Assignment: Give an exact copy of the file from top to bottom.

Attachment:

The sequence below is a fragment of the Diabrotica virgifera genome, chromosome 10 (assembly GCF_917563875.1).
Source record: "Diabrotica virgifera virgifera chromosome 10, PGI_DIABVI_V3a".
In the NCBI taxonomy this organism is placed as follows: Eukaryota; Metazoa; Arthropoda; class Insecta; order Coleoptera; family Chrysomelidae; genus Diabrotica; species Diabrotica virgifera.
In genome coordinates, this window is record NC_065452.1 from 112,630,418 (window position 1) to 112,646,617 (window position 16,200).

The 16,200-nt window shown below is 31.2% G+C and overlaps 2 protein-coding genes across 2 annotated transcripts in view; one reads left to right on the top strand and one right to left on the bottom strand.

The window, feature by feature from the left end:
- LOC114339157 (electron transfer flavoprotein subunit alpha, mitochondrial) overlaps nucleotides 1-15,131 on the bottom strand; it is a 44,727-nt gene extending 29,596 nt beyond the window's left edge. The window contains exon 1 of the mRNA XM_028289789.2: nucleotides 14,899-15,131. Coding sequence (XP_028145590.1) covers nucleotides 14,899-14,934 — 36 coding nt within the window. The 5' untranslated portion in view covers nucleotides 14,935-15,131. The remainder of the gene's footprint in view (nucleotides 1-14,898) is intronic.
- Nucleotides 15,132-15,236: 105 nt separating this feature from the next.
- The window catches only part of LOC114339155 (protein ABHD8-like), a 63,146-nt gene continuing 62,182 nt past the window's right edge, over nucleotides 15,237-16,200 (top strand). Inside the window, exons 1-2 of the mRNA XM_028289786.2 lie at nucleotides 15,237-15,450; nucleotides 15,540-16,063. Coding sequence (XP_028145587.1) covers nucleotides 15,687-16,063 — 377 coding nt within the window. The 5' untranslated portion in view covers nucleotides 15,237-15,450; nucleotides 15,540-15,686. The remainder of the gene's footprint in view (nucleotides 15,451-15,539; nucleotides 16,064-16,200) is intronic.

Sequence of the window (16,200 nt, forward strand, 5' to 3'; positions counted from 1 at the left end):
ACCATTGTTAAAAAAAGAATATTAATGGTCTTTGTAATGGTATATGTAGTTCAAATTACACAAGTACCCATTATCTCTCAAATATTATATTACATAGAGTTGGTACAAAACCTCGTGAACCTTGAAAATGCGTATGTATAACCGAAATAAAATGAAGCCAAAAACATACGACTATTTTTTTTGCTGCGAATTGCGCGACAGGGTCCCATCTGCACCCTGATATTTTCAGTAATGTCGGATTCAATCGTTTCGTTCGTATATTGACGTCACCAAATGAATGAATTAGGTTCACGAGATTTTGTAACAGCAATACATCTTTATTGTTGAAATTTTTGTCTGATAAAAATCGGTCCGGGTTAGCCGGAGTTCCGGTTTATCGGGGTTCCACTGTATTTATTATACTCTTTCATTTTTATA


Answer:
The sequence below is a fragment of the Diabrotica virgifera genome, chromosome 10 (assembly GCF_917563875.1).
Source record: "Diabrotica virgifera virgifera chromosome 10, PGI_DIABVI_V3a".
In the NCBI taxonomy this organism is placed as follows: Eukaryota; Metazoa; Arthropoda; class Insecta; order Coleoptera; family Chrysomelidae; genus Diabrotica; species Diabrotica virgifera.
In genome coordinates, this window is record NC_065452.1 from 112,630,418 (window position 1) to 112,646,617 (window position 16,200).

The 16,200-nt window shown below is 31.2% G+C and overlaps 2 protein-coding genes across 2 annotated transcripts in view; one reads left to right on the top strand and one right to left on the bottom strand.

The window, feature by feature from the left end:
- LOC114339157 (electron transfer flavoprotein subunit alpha, mitochondrial) overlaps nucleotides 1-15,131 on the bottom strand; it is a 44,727-nt gene extending 29,596 nt beyond the window's left edge. The window contains exon 1 of the mRNA XM_028289789.2: nucleotides 14,899-15,131. Coding sequence (XP_028145590.1) covers nucleotides 14,899-14,934 — 36 coding nt within the window. The 5' untranslated portion in view covers nucleotides 14,935-15,131. The remainder of the gene's footprint in view (nucleotides 1-14,898) is intronic.
- Nucleotides 15,132-15,236: 105 nt separating this feature from the next.
- The window catches only part of LOC114339155 (protein ABHD8-like), a 63,146-nt gene continuing 62,182 nt past the window's right edge, over nucleotides 15,237-16,200 (top strand). Inside the window, exons 1-2 of the mRNA XM_028289786.2 lie at nucleotides 15,237-15,450; nucleotides 15,540-16,063. Coding sequence (XP_028145587.1) covers nucleotides 15,687-16,063 — 377 coding nt within the window. The 5' untranslated portion in view covers nucleotides 15,237-15,450; nucleotides 15,540-15,686. The remainder of the gene's footprint in view (nucleotides 15,451-15,539; nucleotides 16,064-16,200) is intronic.

Sequence of the window (16,200 nt, forward strand, 5' to 3'; positions counted from 1 at the left end):
ACCATTGTTAAAAAAAGAATATTAATGGTCTTTGTAATGGTATATGTAGTTCAAATTACACAAGTACCCATTATCTCTCAAATATTATATTACATAGAGTTGGTACAAAACCTCGTGAACCTTGAAAATGCGTATGTATAACCGAAATAAAATGAAGCCAAAAACATACGACTATTTTTTTTGCTGCGAATTGCGCGACAGGGTCCCATCTGCACCCTGATATTTTCAGTAATGTCGGATTCAATCGTTTCGTTCGTATATTGACGTCACCAAATGAATGAATTAGGTTCACGAGATTTTGTAACAGCAATACATCTTTATTGTTGAAATTTTTGTCTGATAAAAATCGGTCCGGGTTAGCCGGAGTTCCGGTTTATCGGGGTTCCACTGTATTTATTATACTCTTTCATTTTTATA